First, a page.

by Alison Farnsworth, Bridge Farm Plants

Dahlias were Regency and Victorian favourites:  Their exotic colours and flamboyance appealed to the fashionable gardeners of the time.  But by the mid / latter part of the 20th Century, they had become the preserve of allotments, grown only for exhibiting at flower shows and were deemed rather bad taste.

All that changed in the early 1990’s when Christopher Lloyd famously dug up the 80 year old Rose Garden at Great Dixter and transformed it into an exotic garden where lush foliage like hardy bananas and cannas were mixed with brightly coloured, late-summer plants, including dahlias.

The first dahlia to gain ‘respectability’ was ‘Bishop of Llandaff’, with its striking semi-double, bright vermillion-red flowers above dark bronze-green leaves.  It was bred and selected by a Cardiff nurseryman in the 1920’s and many of the other ‘Bishop’ dahlias have been bred from this.

Semi-double flowers have two or more rows of petals surrounding a central disc but dahlia flowers come in various ‘shapes’ and sizes and there are several other forms.

Single dahlias, such as 'Bishop of York' and 'Bishop of Auckland', have a single ring of petals around a central disc and are fantastic for bees and other pollinators as they have easy access to the flowers’ pollen and nectar.

Cactus dahlias, such as‘ Chat Noir’ and ‘Gold Crown’, have fully double ‘spiky’ flowers and are some of the most spectacular.  They can trace their lineage back to a single surviving plant grown from a crate of tubers imported into the Netherlands in 1872.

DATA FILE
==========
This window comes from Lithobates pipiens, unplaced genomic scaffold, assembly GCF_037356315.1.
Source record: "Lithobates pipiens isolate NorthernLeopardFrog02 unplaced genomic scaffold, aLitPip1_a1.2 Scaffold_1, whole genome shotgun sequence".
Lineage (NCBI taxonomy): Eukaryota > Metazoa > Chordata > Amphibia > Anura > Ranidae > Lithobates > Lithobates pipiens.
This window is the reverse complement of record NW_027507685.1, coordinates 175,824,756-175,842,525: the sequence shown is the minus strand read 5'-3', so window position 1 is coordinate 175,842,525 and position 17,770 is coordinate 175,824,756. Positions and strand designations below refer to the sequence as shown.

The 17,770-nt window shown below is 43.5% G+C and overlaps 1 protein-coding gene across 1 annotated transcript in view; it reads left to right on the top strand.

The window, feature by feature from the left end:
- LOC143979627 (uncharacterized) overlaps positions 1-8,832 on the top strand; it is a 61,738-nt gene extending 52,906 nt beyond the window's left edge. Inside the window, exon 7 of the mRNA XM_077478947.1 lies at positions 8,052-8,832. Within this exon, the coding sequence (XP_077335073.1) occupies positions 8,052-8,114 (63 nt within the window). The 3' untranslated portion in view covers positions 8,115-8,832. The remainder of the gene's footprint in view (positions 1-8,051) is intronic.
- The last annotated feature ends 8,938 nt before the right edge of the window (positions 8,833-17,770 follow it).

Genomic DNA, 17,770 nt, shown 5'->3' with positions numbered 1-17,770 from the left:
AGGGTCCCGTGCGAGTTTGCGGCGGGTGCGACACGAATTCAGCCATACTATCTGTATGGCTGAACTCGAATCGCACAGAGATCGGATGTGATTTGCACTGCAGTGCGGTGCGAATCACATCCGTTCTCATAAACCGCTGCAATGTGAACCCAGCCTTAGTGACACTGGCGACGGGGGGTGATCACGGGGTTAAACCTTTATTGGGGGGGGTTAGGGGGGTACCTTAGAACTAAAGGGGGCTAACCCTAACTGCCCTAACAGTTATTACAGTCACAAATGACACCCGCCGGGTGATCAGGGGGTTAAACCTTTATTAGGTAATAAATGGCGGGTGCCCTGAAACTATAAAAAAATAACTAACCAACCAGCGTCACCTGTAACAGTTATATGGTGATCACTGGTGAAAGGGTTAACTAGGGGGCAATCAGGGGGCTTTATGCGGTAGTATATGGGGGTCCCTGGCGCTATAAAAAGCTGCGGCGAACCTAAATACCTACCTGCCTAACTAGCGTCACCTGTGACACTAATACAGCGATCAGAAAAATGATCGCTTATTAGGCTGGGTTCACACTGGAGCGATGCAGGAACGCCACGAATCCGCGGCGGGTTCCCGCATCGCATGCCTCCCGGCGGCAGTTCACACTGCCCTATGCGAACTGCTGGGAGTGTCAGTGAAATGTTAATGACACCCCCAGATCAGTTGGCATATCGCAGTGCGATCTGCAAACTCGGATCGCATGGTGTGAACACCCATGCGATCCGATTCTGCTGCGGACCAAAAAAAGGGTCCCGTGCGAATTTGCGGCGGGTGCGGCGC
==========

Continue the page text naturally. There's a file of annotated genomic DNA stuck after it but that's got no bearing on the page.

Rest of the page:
Pompom dahlias, for example ‘Wine-Eyed Jill’, have pompom-like flowers that are perfect spheres.  The petals curve inwards to create intricate blooms.

Water-Lily dahlias, as the name suggests, resemble water lily flowers.  They have broad, shallow double flowers that are shaped like a saucer.  For example ‘Nicholas’.

Anemone dahlias have unusual-looking tubular florets in their centre, surrounded by at least one ring of flatter petals on their outside.  For example ‘Totally Tangerine’.

Collarette dahlias, such as ‘Clair de Lune’, have overlapping, large petals that surround a ‘collar’ of smaller petals around a disc in the centre.

Star dahlias, such as ‘Verone’s Obsidian’, are members of the single-orchid classification of dahlias. Each flower is made up of 8 petals which curl inwards towards their tip, around a central disc.

Decorative dahlias, are fully double flowers with slightly flat and broad petals. They are the largest of all the dahlia flowers. For example ‘Admiral Rawlings’, a handsome and vigorous dahlia from the Edwardian era that is also one of the tallest dahlias at up to 200cm.

For best results, grow dahlias in a sunny, well-drained spot in fertile, well-drained soil. Deadhead regularly and feed with a potash-rich fertiliser to prolong flowering. Lift the tubers after the first frosts and store them in a cool, dry place until March. Then pot them up and keep them in a greenhouse before planting out in late May once the danger of frosts have passed. Dahlias make excellent cut flowers too.

So, whether you want big, blousy, flamboyant flowers or simple, delicate flowers that are great for beneficial insects, there is a dahlia out there for you!

Alison's Bridge Farm Plants will be at all our fairs in August and September in 2021. To see all the Plant Hunters Fairs they attend this year: Click here.

Mobile: 07812 350132  Facebook: Bridge Farm Plants in Derbyshire | Facebook

All text © Alison Farnsworth 2021. Photos © Plant Hunters' Fairs 2008-2021